Meetings give people a chance to learn and network with their colleagues, but they also provide an opportunity to visit new destinations and learn about the things that make them exciting and different. There’s no better way to capture the flavor of a community than to work with the local convention and visitors bureau. They know their cities inside and out, and can offer insights that are hard to gain even through extensive online searches. Here are examples of CVBs that have worked with companies to plan unforgettable experiences for attendees.
The best of natural and man-made wonders combine in Newport Beach, which is about an hour south of Los Angeles. The community sits on Back Bay, which is bordered by an 800-acre nature preserve with beautiful beaches and one of the few remaining estuaries in Southern California. It’s home to many celebrities and wealthy individuals, which means there are hundreds of eye-popping homes, outstanding shopping and great golf courses.
“The thing planners want to expose their attendees to is the aspirational lifestyle in Newport Beach,” says Michelle Donahue, senior vice president of sales for Visit Newport Beach. Her organization has plenty of ways to do that through relaxing, enjoyable excursions.
Many groups enjoy renting low-speed, easy-to-drive electric Duffy boats for tours or teambuilding exercises in Back Bay. “It’s a great, accessible way to get on this phenomenal harbor and look at these multimillion-dollar homes,” Donahue says. When they’re done, groups can dock and enjoy one of the waterfront’s many restaurants.
Groups also can rent yachts through Hornblower Cruises for parties, dinners and other functions. One of the ships is the Wild Goose, which was once owned by John Wayne. Traces of the famous actor and his family are still everywhere on the ship, Donahue notes. “The staterooms are exactly as he left them. One room has a library with his poker table. Their bedding and paintings are still in the ship. In the staterooms for the kids you can see where they’ve carved their initials in the headboards.”
The harbor and surrounds also can be enjoyed by foot, bike or electric bike. Many groups take the boardwalk through Laguna Beach and other local cities, then have a catered picnic at a park. Whales swim along the nearby shoreline, and more than 200 bird and animal species call the estuary home, so there are plenty of chances to nature-watch. Or arrange for helicopter tours, which provide views of celebrity homes and the breathtaking scenery.
Jacksonville is Florida’s youngest city population-wise, and it’s also one of its hippest. The Northeast Florida city is known for its extensive beaches (22 miles of beaches), a large park system with myriad opportunities for eco-adventures, rich cultural and educational opportunities, one of the state’s best craft beer scenes, and great nightlife. “Jacksonville is home to 160 hotels and resorts, offering planners a variety of choices including oceanfront boutique resorts, modern suburban hotels and elegant riverfront convention hotels,” says Monica R. Smith, CMP, CASE, CDME, vice president, sales and services with Visit Jacksonville. “A variety of mortgage banking firms, financial technology firms and financial institutions are either headquartered or have a large presence in Jacksonville,” which means meeting attendees will feel right at home.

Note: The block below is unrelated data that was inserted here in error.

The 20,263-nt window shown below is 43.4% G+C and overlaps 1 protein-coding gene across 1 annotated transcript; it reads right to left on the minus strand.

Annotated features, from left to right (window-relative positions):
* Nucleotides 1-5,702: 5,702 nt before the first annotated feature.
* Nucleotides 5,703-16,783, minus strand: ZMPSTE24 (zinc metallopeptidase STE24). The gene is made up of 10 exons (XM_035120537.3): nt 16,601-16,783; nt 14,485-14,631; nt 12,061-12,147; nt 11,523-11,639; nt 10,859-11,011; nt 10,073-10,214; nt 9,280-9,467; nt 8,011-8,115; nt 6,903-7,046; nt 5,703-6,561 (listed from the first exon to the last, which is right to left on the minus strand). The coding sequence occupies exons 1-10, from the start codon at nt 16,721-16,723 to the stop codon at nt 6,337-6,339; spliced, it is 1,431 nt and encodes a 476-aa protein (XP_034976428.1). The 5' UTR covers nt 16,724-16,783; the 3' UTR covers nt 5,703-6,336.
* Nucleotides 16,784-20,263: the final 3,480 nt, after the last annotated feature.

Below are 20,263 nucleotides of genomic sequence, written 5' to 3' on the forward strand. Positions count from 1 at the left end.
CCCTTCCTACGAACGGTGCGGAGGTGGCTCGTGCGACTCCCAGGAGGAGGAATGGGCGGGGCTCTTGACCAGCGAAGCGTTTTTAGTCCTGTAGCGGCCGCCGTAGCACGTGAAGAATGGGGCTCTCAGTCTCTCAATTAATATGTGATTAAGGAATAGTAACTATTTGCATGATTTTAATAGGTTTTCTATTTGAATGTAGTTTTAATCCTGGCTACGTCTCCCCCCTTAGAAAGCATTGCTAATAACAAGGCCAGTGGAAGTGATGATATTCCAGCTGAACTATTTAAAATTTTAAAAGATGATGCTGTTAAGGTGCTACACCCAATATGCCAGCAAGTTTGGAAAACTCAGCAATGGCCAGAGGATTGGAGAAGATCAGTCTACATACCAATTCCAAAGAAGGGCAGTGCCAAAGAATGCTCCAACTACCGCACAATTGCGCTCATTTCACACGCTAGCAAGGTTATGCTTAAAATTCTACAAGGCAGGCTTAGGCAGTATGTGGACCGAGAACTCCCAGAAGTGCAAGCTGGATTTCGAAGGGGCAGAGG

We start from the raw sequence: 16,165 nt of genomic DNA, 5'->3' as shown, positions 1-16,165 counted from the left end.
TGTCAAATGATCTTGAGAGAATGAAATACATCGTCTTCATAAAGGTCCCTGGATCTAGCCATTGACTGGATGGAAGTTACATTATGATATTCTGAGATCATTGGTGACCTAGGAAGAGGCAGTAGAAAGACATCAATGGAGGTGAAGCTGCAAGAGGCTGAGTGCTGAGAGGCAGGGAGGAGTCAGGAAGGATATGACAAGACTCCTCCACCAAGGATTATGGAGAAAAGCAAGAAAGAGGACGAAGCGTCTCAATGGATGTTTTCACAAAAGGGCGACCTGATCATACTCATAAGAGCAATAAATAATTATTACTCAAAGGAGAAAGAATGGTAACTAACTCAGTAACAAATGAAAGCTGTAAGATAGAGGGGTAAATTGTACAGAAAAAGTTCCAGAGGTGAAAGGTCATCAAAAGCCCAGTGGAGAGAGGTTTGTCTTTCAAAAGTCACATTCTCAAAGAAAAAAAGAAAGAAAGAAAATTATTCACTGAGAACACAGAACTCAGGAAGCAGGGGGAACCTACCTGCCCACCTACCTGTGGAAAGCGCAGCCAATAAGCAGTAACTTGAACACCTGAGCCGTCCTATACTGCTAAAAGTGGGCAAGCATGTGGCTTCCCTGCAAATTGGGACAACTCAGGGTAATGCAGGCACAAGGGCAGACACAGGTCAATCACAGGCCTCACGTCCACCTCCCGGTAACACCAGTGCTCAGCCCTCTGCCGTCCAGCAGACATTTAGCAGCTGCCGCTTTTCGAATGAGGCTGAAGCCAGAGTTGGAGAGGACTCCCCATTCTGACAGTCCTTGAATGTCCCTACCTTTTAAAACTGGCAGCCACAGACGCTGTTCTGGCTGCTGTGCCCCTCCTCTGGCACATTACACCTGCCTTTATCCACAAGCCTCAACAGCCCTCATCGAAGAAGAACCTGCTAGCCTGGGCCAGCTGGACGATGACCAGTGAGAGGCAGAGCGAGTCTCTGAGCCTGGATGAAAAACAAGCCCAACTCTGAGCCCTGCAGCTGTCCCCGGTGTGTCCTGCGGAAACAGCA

Smith has a long list of activities planners might consider for offsite events or incentive trips. One popular activity is a dine-around at local museums, where each course is served at a different museum. The Cummer Museum, Museum of Contemporary Art and Museum of Science and History are regular participants. Meeting attendees can tour local breweries or walk the seven destinations on the local Ale Trail.
To enjoy Jacksonville’s beaches and other outdoor destinations, groups can take bike tours of local historic neighborhoods, hire an instructor for surfing and paddleboard lessons, fly over the community and ocean in a helicopter, or go charter fishing or sailing.
“Jacksonville is an affordable destination, offering some of the most competitive rates in Florida, while continuing to provide an exceptional experience,” says Smith. “The busiest time of the year in Jacksonville is during major sporting events, which include the Florida-Georgia football weekend in October, The Players Championship golf tournament in May and the Tax Slayer Bowl in late December. However, with more than 18,000 rooms, Jacksonville can accommodate groups year-round during all seasons.”
The towering mountains that surround Salt Lake City provide ample recreational opportunities and breathtaking scenery. Visitors will find plenty to do in this clean, safe and affordable Southwest city. Among unique attractions (the Mormon Temple, surrounding Temple Square and Utah Olympic Park included), winter and summer sports, and great dining and shopping, there’s something for everyone to enjoy.
Julie Rhoads, director of convention services for Visit Salt Lake, has a few ideas about exciting activities for incentive trips. The nearby Snowbird Ski Resort has a tram that travels to the 11,000-foot high Hidden Peak in the Wasatch-Cache National Forest. Depending on the season, guests can look at wildflowers, search out animals and enjoy the majestic views. Take champagne and snacks on the tram ride or enjoy a meal at The Summit restaurant on top of the peak.
Visit Salt Lake recently worked with a company to plan a memorable party for guests attending a conference. They arranged a private picnic at Red Butte Garden, a large botanical garden and arboretum. After picnicking on the lawn around the amphitheater, guests heard a performance by a popular local band.
At another event, Visit Salt Lake helped event organizers plan a Sundance Film Festival-themed party at the Grand American Hotel. When guests arrived, trailers from movies first shown at Sundance were playing on large screens around the venue. The food and drinks harkened back to popular movies such as “Pulp Fiction.” A DJ played music for dancing, taking a break only for a live performance by the Bacon Brothers.